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Report No. 129

Urban Litigation Mediation as Alternative to Adjudication

Chapter 1


1.1. The Indian judicial system is pyramidic in character, with courts at taluk level at the foot of pyramid, moving vertically upward through the district level where there is a Court of District and Sessions Judge/City Civil Court in some cities, and then further upward the High Court at the State level. At the national level, there is an apex court - Supreme Court of India. The system is one integrated whole. And a rot has set in at each layer of pyramid.

That prompted a thinking in the Government of India that a Judicial Reforms Commission should be set up. The terms of reference of the proposed Commission were drawn up. Later on the task was assigned to the Law Commission. Conscious of the fact that the system is highly centralised, which contributed to making the system dysfunctional, the terms of reference included the following:-

"1. The need for decentralisation of the system of administration of justice by-

(i) establishing, extending and strengthening in rural areas the institution of Nyaya Panchayats or other mechanisms for resolving disputes?

(ii) setting up of a system of participatory justice with defined jurisdiction and powers in suitable areas and centres;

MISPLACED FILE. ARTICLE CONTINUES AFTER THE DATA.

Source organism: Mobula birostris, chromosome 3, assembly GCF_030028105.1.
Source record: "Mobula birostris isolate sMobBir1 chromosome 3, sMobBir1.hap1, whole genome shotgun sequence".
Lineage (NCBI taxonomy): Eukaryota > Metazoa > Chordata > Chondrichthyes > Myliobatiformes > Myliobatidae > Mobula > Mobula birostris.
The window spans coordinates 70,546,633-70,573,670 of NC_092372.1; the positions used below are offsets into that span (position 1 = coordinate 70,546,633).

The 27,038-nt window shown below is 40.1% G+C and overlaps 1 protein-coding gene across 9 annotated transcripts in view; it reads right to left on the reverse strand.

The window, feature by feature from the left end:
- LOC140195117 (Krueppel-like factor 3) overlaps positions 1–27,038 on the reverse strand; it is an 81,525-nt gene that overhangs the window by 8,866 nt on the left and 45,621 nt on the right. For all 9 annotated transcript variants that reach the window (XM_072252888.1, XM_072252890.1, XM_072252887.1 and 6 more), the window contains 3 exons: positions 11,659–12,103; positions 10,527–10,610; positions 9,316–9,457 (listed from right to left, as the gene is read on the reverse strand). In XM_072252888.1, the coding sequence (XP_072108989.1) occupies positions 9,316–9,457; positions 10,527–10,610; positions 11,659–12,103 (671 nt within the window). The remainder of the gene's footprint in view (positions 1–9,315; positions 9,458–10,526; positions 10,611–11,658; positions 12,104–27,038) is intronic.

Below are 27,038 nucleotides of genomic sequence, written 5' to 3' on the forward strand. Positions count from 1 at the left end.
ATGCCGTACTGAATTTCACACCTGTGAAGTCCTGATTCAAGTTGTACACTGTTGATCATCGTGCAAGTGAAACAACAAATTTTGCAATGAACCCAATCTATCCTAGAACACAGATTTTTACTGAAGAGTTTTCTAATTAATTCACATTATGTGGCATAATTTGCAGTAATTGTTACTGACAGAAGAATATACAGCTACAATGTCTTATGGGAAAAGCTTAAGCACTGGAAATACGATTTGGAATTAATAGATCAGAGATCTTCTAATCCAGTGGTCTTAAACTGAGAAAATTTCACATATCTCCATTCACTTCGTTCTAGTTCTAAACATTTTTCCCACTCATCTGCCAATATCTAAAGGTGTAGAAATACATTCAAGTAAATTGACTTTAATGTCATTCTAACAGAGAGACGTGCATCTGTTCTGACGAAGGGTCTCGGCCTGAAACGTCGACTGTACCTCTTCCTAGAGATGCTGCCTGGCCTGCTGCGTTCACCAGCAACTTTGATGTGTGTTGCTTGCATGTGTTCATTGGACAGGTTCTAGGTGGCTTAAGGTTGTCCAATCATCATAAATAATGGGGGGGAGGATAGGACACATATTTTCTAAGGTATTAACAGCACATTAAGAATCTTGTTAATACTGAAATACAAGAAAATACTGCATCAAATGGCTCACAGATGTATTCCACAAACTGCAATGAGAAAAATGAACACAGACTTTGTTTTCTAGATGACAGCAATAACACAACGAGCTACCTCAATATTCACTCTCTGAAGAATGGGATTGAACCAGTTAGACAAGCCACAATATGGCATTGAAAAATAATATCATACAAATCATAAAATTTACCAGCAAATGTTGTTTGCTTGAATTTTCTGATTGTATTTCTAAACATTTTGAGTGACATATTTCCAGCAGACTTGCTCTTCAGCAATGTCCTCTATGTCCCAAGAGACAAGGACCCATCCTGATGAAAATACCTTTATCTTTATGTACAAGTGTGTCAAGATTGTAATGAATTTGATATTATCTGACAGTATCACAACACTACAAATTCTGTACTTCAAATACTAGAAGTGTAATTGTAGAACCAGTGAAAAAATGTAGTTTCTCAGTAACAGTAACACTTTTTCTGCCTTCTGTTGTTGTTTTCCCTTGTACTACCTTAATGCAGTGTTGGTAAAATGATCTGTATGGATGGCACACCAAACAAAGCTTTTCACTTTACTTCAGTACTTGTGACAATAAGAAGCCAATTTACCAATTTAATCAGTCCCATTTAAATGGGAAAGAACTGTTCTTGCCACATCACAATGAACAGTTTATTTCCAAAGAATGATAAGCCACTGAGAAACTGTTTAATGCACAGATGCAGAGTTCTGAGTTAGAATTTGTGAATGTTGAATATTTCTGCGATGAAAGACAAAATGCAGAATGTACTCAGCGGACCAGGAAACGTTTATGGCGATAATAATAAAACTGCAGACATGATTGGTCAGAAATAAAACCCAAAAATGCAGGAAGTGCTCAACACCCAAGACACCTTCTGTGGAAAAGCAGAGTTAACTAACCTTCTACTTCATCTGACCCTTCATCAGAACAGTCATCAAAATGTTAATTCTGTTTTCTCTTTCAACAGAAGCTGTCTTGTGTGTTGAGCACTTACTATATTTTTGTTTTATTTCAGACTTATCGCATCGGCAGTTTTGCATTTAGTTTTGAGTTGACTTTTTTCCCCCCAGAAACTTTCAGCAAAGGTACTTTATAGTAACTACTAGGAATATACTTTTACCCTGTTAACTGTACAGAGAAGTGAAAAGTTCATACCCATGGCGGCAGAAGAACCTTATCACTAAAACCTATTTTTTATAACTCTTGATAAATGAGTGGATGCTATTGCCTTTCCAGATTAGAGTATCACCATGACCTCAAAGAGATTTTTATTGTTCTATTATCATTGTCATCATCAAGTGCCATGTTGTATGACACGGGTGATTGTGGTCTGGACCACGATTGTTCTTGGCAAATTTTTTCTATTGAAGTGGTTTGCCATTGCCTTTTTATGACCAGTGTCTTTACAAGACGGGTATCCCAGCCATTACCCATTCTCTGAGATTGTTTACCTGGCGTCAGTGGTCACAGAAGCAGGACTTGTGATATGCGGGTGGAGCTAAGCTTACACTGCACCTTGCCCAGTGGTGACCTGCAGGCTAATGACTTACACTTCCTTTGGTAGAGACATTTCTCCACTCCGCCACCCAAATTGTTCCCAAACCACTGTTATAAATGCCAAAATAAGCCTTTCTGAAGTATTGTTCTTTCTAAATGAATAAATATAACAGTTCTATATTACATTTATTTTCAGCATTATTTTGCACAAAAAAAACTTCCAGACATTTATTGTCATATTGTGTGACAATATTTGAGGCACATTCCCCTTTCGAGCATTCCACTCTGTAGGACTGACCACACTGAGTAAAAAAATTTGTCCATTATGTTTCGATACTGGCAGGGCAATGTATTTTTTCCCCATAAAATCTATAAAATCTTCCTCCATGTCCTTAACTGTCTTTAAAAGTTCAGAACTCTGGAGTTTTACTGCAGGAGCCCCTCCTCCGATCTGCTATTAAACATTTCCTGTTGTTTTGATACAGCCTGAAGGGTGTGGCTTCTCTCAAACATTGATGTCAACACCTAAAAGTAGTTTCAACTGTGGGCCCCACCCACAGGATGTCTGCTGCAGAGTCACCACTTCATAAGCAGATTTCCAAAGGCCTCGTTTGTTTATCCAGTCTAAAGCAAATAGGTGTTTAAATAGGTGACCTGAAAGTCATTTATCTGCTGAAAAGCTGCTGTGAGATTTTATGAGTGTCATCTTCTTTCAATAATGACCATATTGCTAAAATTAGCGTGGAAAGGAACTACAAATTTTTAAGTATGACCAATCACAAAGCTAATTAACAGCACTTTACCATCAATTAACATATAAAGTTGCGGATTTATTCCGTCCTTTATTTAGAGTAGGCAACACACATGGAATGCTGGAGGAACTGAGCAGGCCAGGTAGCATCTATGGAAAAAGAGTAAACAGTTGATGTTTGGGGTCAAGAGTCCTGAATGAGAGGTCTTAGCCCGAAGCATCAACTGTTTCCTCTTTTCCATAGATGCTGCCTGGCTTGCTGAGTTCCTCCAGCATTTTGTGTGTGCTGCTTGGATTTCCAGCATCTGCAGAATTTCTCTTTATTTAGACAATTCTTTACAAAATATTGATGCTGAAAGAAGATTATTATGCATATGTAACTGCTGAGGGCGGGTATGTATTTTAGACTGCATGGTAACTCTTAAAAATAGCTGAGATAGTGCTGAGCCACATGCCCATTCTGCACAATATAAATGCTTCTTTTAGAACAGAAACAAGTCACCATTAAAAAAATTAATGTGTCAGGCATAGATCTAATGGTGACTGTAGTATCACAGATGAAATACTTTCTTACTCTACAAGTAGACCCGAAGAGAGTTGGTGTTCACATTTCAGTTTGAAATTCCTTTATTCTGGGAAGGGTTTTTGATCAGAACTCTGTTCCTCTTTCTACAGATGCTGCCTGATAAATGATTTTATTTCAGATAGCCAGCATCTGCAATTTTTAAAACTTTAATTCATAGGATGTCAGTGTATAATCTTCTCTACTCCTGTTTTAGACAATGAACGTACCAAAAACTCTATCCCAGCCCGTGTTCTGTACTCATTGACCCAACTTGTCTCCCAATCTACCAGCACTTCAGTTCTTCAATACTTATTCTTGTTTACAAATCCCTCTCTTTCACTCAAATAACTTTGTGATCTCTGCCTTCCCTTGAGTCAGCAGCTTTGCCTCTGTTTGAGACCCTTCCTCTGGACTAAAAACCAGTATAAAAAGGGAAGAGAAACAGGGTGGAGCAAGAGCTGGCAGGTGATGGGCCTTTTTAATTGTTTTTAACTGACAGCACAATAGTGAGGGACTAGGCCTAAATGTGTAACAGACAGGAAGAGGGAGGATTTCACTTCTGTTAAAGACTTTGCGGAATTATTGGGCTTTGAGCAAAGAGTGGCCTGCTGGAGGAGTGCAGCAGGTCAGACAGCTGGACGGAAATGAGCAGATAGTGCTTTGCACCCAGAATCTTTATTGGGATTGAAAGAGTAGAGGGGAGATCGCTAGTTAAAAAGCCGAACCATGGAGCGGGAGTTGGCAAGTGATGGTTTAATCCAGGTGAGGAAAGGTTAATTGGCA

(iii) establishing other tiers or systems within the judicial hierarchy to reduce the volume of work in the Supreme Court and the High Courts.


3. The procedural laws with a view generally to disposing of cases expeditiously, eliminating unnecessary litigation and delays in hearing of cases and reform in procedures and procedural laws and particularly to devising procedures appropriate to the terms envisaged in items 1(i) and 1(ii)."

Obviously where the whole system from the bottom to the top requires to be analysed in depth with a view, if necessary, to restructure it, the normal course is to begin from the bottom. Accordingly, the Law Commission, after having been satisfied that the system at present in vogue is unsuitable for resolution of disputes arising in rural areas, devised a new model - Gram Nyayalaya - for resolution of disputes arising from rural areas.1 Unlike the present model, it was to be a different model, participatory in character where people's direct participation in the administration of justice would be ensured so as to impart respectability and credibility to the system.

Today there is such a yawning chasm between justice system and the people for whom it is devised that over a period credibility of the system is considerably eroded. The participatory model-where people themselves participate in administration of justice - would restore credibility, ensure respectability and impart a touch of informality in resolution of disputes.